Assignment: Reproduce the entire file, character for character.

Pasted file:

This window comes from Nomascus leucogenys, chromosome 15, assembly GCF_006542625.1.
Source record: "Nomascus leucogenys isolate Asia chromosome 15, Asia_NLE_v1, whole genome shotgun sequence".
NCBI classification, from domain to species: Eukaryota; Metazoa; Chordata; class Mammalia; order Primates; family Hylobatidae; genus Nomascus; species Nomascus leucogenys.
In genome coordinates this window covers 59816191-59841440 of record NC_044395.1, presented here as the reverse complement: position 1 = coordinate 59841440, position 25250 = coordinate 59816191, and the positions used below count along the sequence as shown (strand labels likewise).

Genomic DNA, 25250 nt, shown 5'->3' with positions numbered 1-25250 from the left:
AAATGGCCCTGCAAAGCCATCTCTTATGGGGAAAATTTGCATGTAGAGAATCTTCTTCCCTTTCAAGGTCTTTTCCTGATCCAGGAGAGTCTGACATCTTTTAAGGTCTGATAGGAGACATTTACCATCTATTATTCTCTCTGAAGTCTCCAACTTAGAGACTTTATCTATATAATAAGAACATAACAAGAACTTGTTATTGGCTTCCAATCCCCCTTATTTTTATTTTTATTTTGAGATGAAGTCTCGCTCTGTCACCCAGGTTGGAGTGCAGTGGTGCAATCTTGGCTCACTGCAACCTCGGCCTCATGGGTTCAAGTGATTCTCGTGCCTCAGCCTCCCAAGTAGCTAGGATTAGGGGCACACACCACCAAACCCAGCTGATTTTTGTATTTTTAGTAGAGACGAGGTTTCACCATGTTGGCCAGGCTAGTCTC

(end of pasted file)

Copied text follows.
This window comes from Nomascus leucogenys, chromosome 15, assembly GCF_006542625.1.
Source record: "Nomascus leucogenys isolate Asia chromosome 15, Asia_NLE_v1, whole genome shotgun sequence".
NCBI classification, from domain to species: Eukaryota; Metazoa; Chordata; class Mammalia; order Primates; family Hylobatidae; genus Nomascus; species Nomascus leucogenys.
In genome coordinates this window covers 59816191-59841440 of record NC_044395.1, presented here as the reverse complement: position 1 = coordinate 59841440, position 25250 = coordinate 59816191, and the positions used below count along the sequence as shown (strand labels likewise).

Genomic DNA, 25250 nt, shown 5'->3' with positions numbered 1-25250 from the left:
AAATGGCCCTGCAAAGCCATCTCTTATGGGGAAAATTTGCATGTAGAGAATCTTCTTCCCTTTCAAGGTCTTTTCCTGATCCAGGAGAGTCTGACATCTTTTAAGGTCTGATAGGAGACATTTACCATCTATTATTCTCTCTGAAGTCTCCAACTTAGAGACTTTATCTATATAATAAGAACATAACAAGAACTTGTTATTGGCTTCCAATCCCCCTTATTTTTATTTTTATTTTGAGATGAAGTCTCGCTCTGTCACCCAGGTTGGAGTGCAGTGGTGCAATCTTGGCTCACTGCAACCTCGGCCTCATGGGTTCAAGTGATTCTCGTGCCTCAGCCTCCCAAGTAGCTAGGATTAGGGGCACACACCACCAAACCCAGCTGATTTTTGTATTTTTAGTAGAGACGAGGTTTCACCATGTTGGCCAGGCTAGTCTC